On the website of Global Heritage Fund, when I read a news article about GHF’s preservation project of Pingyao, which is a small city in the middle of China and famous for its well-preserved ancient wall and city layout, my first response was to ask why is it always Pingyao that is preserved? Compared with those nearby cities, such as Taigu and Qixian that have rich cultural value but received little care, Pingyao has been given so much attention, far more than it is deserved.
Undoubtedly, those cities in its vicinity of Pingyao have more cultural significance, even if we ignore the truth that they also kept their city fabric intact except for walls. In the modern history of China, a group of merchants from the Shanxi province had built a powerful commercial empire: they founded the first modern bank in China and their economic network spread almost across the world. Taigu, as the richest city in the Shanxi province at that time, had once been the financial capital of China. In addition, it is Taigu that raised Kong xiangxi, a prominent banker and politician of modern China. As for Qixian, for thousands of years, the place of its city has not ever been moved and its planning provides an excellent reference of the evolution of Chinese cities during a very long period. Moreover, Qixian is also among the list of the National Famous Historical and Cultural Cities. In fact, the primary reason that Pingyao didn’t tear down its wall is just because it was less developed back to then, which means it bore less cultural accumulation in comparison with cities that bulldozed their walls for economic development. As a saying prevails around this area: “golden Taigu, silver Qixian, copper Pingyao”, the rank of their culture significance is self-evident.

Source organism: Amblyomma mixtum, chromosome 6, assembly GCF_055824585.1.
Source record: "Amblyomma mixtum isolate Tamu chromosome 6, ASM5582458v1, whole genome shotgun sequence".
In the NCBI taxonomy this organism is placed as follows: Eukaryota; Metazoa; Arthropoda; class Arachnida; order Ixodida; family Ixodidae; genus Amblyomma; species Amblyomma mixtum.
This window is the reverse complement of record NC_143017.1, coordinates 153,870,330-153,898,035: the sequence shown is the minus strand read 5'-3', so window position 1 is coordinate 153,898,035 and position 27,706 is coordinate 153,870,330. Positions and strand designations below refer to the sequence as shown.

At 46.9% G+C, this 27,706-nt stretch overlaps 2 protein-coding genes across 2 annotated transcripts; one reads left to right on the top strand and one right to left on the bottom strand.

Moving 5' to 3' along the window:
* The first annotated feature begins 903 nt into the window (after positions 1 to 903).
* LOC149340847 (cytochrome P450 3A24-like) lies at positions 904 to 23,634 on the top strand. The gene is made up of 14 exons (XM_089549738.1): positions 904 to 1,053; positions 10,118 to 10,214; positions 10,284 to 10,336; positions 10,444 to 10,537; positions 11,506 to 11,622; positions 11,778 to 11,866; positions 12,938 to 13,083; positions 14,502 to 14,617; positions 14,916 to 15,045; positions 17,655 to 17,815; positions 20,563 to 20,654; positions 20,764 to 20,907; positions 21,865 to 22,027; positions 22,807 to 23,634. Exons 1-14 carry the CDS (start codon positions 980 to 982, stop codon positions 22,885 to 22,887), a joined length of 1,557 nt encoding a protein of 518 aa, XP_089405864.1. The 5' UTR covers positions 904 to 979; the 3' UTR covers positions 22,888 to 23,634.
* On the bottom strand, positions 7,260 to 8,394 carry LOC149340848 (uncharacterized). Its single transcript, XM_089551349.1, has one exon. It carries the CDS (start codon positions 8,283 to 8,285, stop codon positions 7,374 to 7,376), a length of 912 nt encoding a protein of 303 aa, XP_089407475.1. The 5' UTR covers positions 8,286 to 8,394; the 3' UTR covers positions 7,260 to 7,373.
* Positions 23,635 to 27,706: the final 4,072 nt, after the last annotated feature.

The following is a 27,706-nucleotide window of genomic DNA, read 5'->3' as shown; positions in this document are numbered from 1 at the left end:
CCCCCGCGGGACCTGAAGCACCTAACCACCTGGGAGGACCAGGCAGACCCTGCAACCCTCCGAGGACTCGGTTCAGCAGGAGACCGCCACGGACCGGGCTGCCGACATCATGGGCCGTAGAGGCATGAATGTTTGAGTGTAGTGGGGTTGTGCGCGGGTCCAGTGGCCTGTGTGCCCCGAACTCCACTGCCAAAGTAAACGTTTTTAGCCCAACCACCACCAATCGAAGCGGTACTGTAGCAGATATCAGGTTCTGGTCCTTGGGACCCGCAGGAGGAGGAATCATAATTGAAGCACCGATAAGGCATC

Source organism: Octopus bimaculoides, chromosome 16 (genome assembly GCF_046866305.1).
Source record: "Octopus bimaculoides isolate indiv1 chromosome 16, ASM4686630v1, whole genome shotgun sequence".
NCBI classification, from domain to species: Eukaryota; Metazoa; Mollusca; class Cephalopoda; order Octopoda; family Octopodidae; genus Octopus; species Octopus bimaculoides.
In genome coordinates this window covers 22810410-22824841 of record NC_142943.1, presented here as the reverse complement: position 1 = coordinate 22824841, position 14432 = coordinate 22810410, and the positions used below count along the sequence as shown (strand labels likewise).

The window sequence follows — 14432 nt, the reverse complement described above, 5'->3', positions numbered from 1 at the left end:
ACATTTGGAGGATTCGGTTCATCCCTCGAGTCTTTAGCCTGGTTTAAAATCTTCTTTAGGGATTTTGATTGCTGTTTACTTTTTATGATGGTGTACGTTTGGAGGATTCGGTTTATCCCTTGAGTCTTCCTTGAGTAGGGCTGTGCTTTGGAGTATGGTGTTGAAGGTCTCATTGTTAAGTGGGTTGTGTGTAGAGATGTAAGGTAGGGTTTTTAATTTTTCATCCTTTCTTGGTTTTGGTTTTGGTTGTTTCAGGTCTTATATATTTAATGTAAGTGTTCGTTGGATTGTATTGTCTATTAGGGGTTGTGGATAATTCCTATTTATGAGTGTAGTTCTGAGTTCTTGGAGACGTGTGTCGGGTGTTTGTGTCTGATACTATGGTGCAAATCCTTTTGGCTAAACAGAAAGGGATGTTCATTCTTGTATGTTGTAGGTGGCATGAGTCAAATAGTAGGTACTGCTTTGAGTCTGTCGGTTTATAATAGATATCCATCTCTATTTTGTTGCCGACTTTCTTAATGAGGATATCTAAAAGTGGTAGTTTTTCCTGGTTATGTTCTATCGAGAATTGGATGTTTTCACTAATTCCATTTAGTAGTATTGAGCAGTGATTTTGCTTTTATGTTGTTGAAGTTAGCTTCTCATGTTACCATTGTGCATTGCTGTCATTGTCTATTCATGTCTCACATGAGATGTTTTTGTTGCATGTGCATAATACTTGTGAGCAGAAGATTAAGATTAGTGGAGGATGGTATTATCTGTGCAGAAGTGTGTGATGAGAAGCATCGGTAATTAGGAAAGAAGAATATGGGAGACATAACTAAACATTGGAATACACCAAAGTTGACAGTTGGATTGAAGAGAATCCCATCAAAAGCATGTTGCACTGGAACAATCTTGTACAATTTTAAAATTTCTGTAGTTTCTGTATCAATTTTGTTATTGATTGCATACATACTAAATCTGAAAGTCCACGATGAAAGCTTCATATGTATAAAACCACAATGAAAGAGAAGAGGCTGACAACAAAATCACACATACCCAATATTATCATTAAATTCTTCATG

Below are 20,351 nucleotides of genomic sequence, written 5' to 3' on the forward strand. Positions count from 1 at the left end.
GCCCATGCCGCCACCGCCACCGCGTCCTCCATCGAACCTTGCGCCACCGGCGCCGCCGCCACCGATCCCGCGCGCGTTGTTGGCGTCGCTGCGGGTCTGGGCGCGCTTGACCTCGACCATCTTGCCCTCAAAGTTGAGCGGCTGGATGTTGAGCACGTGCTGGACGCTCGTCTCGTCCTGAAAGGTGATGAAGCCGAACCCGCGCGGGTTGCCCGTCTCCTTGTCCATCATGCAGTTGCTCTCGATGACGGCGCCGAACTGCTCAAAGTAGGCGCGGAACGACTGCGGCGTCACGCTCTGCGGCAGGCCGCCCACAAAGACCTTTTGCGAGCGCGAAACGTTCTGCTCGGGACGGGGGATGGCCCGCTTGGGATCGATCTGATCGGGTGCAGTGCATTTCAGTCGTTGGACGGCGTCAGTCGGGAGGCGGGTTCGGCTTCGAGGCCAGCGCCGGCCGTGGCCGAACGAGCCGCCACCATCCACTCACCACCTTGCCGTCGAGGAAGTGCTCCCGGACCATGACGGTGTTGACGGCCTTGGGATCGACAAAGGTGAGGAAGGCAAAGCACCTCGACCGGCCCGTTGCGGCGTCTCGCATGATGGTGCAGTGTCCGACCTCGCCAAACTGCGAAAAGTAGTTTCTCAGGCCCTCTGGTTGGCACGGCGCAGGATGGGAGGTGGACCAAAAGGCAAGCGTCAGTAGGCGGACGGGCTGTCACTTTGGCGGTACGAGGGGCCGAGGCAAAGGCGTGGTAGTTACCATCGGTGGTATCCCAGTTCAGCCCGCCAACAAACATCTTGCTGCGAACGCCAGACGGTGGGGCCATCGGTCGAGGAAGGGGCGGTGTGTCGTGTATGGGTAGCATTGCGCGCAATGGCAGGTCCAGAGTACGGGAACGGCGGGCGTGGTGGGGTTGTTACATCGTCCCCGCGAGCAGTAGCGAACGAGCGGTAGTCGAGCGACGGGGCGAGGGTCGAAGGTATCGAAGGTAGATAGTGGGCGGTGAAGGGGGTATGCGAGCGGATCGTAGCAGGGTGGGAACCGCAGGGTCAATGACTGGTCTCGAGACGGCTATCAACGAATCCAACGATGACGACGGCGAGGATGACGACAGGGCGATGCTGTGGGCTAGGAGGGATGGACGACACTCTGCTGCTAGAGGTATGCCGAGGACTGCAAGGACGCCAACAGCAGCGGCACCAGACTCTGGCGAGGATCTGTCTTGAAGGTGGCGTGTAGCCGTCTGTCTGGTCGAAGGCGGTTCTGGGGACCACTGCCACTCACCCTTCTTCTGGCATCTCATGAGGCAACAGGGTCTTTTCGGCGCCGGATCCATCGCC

However, it seems that cultural value is not valuable at all. Nobody cares these wonderful legend and fantastic tradition of Taigu and Qixian as if they have not existed. Few funds were supplied, which are even not enough to support the basic maintenance of their ancient city. A few years ago, I made a field trip among those counties. During my trip, I was impressive with the drum-tower in Taigu, which represents the typical style of drum-tower in ancient northern China and stands for almost five hundred years. But it was suffering from deterioration and there was not any protection measure to preserve it. Similarly, I was obsessed with the grid form of Qixian’s old streets and lanes, but the administration of them were in a terrible mess. I still remember how embarrassed I was after I searched around the whole city as thoroughly as I could but did not find any public restroom.
Furthermore, the unequal stress on physical preservation brings undesired effects to those cities with excessive attention. We do not need to discuss the counterfeits that was made when Pingyao’s ancient wall and buildings were repaired, just consider the commercial spots spread all over the city, such as coffee shops with western decorations, bars playing rushing rock music, venders puffing their inferior but expensive commodities… none of which could make you connect what you saw to an ancient Chinese city. Unfortunately, this phenomenon is very common around China. Those old cities and towns, such as Lijiang, Fenghuang, Zhouzhuang, Xitang, have almost become crowded market of tourists. Nevertheless, they are originally supposed to the excellent representatives of traditional Chinese cities and bear the mission of promoting Chinese culture.
As we have discussed in the class, culture significance is a vital part of value in the assessing of preservation project, “The lens of cultural value multiplies the aspects of a place’s value” (Randy), it might be wise for local government to make a culture-considered plan for historic preservation.